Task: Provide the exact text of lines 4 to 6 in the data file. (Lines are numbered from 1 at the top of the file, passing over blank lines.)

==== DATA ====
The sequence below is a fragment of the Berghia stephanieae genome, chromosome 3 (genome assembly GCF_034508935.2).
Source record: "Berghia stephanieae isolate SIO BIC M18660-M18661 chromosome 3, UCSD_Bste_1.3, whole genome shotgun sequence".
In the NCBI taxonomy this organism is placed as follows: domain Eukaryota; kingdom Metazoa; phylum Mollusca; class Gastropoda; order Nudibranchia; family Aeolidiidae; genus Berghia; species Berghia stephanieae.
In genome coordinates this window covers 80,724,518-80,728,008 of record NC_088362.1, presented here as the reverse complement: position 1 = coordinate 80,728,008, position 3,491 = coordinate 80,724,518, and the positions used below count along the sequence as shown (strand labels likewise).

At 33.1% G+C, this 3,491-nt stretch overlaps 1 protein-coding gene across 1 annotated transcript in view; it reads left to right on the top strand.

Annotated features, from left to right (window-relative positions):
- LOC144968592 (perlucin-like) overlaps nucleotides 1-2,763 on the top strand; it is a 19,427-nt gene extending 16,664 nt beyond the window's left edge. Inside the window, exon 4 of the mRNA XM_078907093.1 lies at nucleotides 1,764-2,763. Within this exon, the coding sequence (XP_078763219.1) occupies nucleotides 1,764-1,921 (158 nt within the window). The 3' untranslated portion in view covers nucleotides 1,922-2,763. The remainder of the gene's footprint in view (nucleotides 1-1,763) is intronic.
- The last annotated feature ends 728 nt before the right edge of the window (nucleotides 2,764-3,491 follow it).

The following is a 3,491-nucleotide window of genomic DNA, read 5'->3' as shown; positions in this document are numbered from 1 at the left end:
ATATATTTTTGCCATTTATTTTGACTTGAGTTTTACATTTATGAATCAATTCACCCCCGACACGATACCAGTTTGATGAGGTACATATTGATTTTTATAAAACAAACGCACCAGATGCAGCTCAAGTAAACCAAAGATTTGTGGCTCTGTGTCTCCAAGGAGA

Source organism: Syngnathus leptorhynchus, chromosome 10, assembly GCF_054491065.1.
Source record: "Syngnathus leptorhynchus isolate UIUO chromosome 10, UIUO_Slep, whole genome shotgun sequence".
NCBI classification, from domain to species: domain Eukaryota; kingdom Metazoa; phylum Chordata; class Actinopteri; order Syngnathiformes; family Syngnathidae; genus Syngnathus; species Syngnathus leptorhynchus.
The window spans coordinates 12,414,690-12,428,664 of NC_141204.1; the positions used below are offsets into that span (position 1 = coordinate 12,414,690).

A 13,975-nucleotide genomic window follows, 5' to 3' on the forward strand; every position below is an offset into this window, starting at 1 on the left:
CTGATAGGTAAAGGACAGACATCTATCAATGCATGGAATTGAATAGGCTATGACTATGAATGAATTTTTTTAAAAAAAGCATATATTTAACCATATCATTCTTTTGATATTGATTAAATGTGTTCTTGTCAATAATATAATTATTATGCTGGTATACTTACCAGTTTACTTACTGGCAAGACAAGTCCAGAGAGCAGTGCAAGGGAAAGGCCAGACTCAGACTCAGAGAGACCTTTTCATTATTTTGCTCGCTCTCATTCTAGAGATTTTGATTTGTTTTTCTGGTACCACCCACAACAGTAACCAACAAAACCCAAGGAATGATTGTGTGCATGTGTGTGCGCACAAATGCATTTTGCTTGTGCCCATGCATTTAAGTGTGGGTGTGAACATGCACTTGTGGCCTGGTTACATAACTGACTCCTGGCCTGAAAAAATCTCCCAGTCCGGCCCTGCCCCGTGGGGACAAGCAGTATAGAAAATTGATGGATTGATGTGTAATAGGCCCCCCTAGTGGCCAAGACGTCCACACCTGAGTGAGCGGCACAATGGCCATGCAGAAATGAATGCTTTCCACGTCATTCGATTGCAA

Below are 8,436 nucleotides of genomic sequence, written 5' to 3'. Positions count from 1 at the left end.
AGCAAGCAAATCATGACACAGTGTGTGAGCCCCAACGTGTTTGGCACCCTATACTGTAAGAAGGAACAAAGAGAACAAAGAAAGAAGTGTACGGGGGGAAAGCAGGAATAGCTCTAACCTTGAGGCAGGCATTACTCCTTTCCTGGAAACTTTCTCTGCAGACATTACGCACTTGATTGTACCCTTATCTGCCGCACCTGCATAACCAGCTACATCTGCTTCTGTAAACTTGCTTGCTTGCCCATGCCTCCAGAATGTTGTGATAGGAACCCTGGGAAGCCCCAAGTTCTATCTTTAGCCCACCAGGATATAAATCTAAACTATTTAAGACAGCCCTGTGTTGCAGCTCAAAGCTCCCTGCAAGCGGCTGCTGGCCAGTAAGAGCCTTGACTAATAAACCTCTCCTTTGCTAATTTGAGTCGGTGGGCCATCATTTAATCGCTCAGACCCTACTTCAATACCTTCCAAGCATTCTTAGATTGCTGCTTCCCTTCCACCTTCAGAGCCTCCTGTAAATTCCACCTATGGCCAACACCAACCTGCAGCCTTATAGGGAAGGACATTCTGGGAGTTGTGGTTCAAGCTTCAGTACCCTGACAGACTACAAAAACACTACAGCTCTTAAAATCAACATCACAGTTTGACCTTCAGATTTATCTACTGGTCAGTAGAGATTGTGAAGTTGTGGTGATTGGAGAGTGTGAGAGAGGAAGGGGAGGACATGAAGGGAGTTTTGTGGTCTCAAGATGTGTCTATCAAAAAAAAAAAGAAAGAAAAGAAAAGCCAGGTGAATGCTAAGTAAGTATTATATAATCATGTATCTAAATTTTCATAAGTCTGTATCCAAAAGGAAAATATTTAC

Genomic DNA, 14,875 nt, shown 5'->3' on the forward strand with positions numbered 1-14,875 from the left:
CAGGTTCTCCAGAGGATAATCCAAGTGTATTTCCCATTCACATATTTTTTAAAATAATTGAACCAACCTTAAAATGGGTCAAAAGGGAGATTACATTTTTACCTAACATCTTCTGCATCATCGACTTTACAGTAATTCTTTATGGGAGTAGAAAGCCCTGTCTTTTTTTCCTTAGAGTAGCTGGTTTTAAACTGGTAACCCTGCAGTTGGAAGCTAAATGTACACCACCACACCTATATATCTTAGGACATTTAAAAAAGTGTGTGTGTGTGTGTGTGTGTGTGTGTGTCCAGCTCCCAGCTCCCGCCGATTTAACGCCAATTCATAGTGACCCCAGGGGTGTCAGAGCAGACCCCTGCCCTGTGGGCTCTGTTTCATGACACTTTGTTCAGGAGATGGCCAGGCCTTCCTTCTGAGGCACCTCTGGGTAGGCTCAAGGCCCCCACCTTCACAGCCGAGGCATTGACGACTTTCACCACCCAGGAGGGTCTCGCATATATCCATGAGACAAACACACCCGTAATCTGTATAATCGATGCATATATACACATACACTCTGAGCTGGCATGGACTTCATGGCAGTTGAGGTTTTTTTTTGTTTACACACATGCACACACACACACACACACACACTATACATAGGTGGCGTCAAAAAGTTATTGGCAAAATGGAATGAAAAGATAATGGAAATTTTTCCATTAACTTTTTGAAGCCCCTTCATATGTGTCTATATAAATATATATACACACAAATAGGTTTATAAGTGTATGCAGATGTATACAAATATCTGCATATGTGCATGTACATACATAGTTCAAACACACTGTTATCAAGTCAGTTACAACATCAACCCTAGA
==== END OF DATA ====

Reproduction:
In genome coordinates this window covers 80,724,518-80,728,008 of record NC_088362.1, presented here as the reverse complement: position 1 = coordinate 80,728,008, position 3,491 = coordinate 80,724,518, and the positions used below count along the sequence as shown (strand labels likewise).

At 33.1% G+C, this 3,491-nt stretch overlaps 1 protein-coding gene across 1 annotated transcript in view; it reads left to right on the top strand.

Annotated features, from left to right (window-relative positions):